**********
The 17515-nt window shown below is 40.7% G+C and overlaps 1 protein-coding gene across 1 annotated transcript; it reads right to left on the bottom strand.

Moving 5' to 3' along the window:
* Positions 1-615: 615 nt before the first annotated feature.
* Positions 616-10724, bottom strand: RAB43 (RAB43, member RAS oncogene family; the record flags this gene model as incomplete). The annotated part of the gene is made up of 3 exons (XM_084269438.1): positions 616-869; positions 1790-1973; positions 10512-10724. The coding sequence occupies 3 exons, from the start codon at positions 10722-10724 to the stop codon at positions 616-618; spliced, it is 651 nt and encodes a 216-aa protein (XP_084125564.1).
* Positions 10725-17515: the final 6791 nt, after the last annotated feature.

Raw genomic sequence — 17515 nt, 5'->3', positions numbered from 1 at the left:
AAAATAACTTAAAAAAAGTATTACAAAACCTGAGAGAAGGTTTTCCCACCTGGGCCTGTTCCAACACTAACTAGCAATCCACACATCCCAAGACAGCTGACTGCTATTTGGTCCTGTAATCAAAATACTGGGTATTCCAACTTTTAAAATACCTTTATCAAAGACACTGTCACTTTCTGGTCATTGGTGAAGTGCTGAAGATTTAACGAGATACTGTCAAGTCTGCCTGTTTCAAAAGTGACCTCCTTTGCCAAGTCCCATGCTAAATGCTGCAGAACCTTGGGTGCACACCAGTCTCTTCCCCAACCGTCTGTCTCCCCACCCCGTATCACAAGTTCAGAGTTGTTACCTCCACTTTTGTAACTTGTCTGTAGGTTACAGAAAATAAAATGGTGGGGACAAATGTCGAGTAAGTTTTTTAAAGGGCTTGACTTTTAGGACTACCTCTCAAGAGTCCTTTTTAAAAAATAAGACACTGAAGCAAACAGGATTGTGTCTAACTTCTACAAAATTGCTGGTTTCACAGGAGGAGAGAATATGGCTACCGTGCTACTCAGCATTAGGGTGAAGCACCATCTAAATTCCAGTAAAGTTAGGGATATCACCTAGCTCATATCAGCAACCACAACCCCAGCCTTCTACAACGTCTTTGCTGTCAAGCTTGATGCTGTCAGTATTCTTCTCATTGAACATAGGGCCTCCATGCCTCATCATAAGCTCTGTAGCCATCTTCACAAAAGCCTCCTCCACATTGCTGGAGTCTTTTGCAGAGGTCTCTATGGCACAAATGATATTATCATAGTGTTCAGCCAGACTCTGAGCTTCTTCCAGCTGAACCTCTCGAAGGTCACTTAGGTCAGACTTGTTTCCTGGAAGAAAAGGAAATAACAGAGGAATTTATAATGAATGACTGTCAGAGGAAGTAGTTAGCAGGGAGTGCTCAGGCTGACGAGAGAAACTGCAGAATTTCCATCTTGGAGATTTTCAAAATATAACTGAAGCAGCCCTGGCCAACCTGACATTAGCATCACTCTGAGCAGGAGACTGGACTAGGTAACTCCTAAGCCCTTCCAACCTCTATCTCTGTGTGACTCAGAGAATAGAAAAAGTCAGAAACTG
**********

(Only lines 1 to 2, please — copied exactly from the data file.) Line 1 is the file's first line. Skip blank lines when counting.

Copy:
The 17515-nt window shown below is 40.7% G+C and overlaps 1 protein-coding gene across 1 annotated transcript; it reads right to left on the bottom strand.

Moving 5' to 3' along the window: